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Monday, January 16, 2017

The Absurdity of Death & Divorce and the Importance of Professional Optimism

I recently discovered Reply All, which is a podcast that explores interesting and amazing stories about the internet.  I've been listening to past episodes and today I discovered Episode #2: The Secret, Gruesome Internet For Doctors, which focuses on the existence of an app for doctors called Figure One.  Figure One is essentially an Instagram of gruesome photos of bodily diseases and injuries posted by doctors, potentially for educational purposes but mostly just for story sharing.  What's really interesting about this app is how normal it seems to doctors and how abnormal/gross/scary it is to everyone else.

There are professions, like soldier or doctor, that deal with death and the fragility of life on such a regular basis that it becomes normal to them.  This creates a disconnect between what feels normal to a doctor and what feels normal to a patient.  The doctor has faced the absurdity of death in a way that the rest of us try to remain ignorant of.  Good doctors use empathy to bridge that gap.  They can't go back and unsee the things they've seen but they can try to understand that a patient doesn't have that same experience and doesn't want to have it.

We, the pool of potential patients, survive by not worrying constantly about the 100% likelihood of our eventual demise.  That blind optimism about our own moment-to-moment immortality is actually very similar to how most people view (or want to view) relationships.  As a divorce mediator/attorney I deal constantly with the death of relationships.  Like a doctor who may see thousands of different ways that people can die, I spend my days dissecting the remains of broken relationships.  For many divorce attorneys and mediators that familiarity with the end of relationships becomes our normal and can callous us to the raw emotion and loss that people feel at the end of a relationship.

This disconnect was highlighted for me recently when I heard about and visited the webpage for the Museum of Broken Relationships.  While many would see these exhibits as something sad or perhaps cathartic, my first reaction was that of a clinician, wondering the legal status of the personal property on display.  As I thought about it more, though, I was curious about what my clients would put in the museum.  Did I know any of them well enough to guess what the symbol of their break up would be for them?  Would asking them to think about that be helpful or too painful?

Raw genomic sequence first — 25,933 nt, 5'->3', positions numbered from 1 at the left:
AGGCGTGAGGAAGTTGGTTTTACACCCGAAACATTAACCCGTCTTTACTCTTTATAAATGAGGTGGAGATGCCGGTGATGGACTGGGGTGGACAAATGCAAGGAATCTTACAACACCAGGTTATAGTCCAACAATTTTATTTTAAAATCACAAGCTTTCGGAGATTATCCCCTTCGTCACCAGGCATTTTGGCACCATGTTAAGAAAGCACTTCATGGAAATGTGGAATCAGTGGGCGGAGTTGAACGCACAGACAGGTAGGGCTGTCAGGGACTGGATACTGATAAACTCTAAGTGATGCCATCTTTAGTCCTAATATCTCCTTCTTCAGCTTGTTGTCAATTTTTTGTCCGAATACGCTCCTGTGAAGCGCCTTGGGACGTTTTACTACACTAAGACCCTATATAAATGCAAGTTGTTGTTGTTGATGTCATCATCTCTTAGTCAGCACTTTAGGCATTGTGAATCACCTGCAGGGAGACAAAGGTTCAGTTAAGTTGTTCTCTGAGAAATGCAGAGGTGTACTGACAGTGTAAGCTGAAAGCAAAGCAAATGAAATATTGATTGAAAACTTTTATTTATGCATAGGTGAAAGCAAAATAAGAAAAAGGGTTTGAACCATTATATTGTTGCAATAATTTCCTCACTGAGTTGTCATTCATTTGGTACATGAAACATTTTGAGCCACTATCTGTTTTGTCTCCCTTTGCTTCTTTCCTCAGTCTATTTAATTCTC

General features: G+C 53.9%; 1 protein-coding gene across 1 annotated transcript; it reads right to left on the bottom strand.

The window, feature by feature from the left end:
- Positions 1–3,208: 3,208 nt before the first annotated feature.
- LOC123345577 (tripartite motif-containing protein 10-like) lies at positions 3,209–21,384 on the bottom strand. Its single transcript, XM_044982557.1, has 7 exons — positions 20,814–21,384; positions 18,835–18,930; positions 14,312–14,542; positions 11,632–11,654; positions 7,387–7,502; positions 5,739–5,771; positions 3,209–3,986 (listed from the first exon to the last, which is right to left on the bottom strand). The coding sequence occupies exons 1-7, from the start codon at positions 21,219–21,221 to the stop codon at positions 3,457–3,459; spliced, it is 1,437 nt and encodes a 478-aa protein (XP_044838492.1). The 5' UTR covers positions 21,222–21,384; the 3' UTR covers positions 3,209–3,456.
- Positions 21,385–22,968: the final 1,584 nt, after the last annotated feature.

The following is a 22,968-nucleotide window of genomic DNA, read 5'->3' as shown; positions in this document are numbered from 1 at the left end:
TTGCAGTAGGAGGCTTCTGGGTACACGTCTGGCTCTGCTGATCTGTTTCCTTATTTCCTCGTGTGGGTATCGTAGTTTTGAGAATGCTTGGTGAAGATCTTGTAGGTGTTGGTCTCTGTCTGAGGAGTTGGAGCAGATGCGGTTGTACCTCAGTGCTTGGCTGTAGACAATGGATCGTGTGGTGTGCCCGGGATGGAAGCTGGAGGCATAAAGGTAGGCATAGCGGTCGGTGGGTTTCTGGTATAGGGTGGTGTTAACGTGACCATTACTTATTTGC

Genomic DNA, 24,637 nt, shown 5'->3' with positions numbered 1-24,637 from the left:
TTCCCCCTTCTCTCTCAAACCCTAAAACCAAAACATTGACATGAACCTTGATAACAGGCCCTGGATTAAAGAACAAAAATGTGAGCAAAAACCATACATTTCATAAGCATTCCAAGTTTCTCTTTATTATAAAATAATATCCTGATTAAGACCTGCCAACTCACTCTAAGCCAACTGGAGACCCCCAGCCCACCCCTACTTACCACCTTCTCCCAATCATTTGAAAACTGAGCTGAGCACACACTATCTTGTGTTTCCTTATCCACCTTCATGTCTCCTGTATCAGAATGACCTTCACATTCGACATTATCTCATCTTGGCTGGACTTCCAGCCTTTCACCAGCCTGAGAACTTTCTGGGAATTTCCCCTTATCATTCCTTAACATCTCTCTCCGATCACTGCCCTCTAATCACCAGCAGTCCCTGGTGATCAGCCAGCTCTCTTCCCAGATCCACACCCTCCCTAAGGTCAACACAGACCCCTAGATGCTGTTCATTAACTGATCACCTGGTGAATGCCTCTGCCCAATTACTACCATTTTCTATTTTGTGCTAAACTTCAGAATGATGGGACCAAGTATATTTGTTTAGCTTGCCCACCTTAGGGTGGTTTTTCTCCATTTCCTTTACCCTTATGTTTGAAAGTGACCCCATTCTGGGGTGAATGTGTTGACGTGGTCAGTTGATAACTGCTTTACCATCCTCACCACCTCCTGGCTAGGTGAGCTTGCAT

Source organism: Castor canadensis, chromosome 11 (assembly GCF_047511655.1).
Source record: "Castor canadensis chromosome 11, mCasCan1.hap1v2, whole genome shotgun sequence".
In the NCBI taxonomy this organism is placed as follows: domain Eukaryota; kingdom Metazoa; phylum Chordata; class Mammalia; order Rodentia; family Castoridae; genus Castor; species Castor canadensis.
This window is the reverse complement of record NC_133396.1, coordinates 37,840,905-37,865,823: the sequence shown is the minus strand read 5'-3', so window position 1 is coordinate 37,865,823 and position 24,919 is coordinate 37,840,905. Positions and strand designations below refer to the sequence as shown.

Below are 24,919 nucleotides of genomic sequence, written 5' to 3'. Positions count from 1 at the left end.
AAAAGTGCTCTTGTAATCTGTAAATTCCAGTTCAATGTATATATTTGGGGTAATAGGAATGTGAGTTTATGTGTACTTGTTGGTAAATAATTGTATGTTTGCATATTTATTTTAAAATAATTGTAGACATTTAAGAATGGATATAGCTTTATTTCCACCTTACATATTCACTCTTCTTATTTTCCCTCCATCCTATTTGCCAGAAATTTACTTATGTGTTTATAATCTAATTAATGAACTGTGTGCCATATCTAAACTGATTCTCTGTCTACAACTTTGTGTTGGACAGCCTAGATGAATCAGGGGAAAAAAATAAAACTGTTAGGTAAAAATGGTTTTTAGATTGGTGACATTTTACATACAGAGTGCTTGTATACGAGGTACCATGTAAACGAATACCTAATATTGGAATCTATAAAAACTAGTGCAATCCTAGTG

The Secret, Gruesome, Internet for Doctors and the Museum of Broken Relationships could both be viewed as cold reminders that all things come to an end, and if that's all they were then the only interest would be from clinicians or those with a morbid curiosity.  However, there is a benefit to collecting reminders of pain in one place and putting them on display.  Anything can become normal if you deal with it enough, but reminding ourselves of that makes us a little uncomfortable.  It reminds us that we weren't always jaded.  Knowledge of the underbelly of life doesn't mean you have to lose the capacity for hope and empathy.  In fact, a practitioner who knows the worst that can happen and still has hope is the best possible model for a person in pain.

When I teach mediation, I tell students that there are two important traits the mediator should bring to the mediation.  In addition to the skills a mediator must learn to help clients resolve their disputes, mediators must be curious and optimistic.  While curiosity helps the mediator get to the heart of the issue, optimism helps clients feel comfortable exposing their heart.  Even when people believe there is no way they can resolve their dispute, the mediator's belief that it can be resolved keeps the door open, and gives the clients hope.  Patients and clients might hire you for your experience or your knowledge, but they can't succeed without hope.
"Darkness cannot drive out darkness: only light can do that. Hate cannot drive out hate: only love can do that.” - Martin Luther King, Jr.


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